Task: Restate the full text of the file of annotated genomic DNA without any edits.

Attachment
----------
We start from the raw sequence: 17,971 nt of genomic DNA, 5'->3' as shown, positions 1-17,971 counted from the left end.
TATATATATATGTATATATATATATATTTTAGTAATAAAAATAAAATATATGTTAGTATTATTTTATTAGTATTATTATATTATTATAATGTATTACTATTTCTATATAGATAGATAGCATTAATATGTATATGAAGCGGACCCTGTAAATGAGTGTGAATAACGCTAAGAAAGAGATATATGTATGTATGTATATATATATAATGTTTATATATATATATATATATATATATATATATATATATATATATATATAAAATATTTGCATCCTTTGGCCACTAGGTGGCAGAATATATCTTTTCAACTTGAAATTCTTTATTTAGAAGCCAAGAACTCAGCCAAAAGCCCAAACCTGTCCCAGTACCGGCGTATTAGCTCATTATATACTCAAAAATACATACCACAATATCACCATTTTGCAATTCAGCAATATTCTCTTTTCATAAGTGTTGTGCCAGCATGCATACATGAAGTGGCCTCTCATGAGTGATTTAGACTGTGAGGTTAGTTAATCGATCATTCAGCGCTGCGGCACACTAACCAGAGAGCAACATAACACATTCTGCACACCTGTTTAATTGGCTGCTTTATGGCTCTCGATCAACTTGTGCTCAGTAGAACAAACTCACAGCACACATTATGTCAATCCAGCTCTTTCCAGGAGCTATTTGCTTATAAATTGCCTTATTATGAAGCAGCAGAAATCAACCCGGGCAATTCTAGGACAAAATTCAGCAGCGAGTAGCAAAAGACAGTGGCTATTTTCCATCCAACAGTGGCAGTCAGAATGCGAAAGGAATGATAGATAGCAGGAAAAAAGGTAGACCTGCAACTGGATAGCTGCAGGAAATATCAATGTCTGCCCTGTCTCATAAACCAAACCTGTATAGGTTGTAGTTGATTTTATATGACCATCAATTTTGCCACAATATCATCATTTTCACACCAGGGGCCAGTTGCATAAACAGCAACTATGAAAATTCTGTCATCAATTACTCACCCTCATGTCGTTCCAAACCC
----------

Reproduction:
We start from the raw sequence: 17,971 nt of genomic DNA, 5'->3' as shown, positions 1-17,971 counted from the left end.
TATATATATATGTATATATATATATATTTTAGTAATAAAAATAAAATATATGTTAGTATTATTTTATTAGTATTATTATATTATTATAATGTATTACTATTTCTATATAGATAGATAGCATTAATATGTATATGAAGCGGACCCTGTAAATGAGTGTGAATAACGCTAAGAAAGAGATATATGTATGTATGTATATATATATAATGTTTATATATATATATATATATATATATATATATATATATATATATATATAAAATATTTGCATCCTTTGGCCACTAGGTGGCAGAATATATCTTTTCAACTTGAAATTCTTTATTTAGAAGCCAAGAACTCAGCCAAAAGCCCAAACCTGTCCCAGTACCGGCGTATTAGCTCATTATATACTCAAAAATACATACCACAATATCACCATTTTGCAATTCAGCAATATTCTCTTTTCATAAGTGTTGTGCCAGCATGCATACATGAAGTGGCCTCTCATGAGTGATTTAGACTGTGAGGTTAGTTAATCGATCATTCAGCGCTGCGGCACACTAACCAGAGAGCAACATAACACATTCTGCACACCTGTTTAATTGGCTGCTTTATGGCTCTCGATCAACTTGTGCTCAGTAGAACAAACTCACAGCACACATTATGTCAATCCAGCTCTTTCCAGGAGCTATTTGCTTATAAATTGCCTTATTATGAAGCAGCAGAAATCAACCCGGGCAATTCTAGGACAAAATTCAGCAGCGAGTAGCAAAAGACAGTGGCTATTTTCCATCCAACAGTGGCAGTCAGAATGCGAAAGGAATGATAGATAGCAGGAAAAAAGGTAGACCTGCAACTGGATAGCTGCAGGAAATATCAATGTCTGCCCTGTCTCATAAACCAAACCTGTATAGGTTGTAGTTGATTTTATATGACCATCAATTTTGCCACAATATCATCATTTTCACACCAGGGGCCAGTTGCATAAACAGCAACTATGAAAATTCTGTCATCAATTACTCACCCTCATGTCGTTCCAAACCC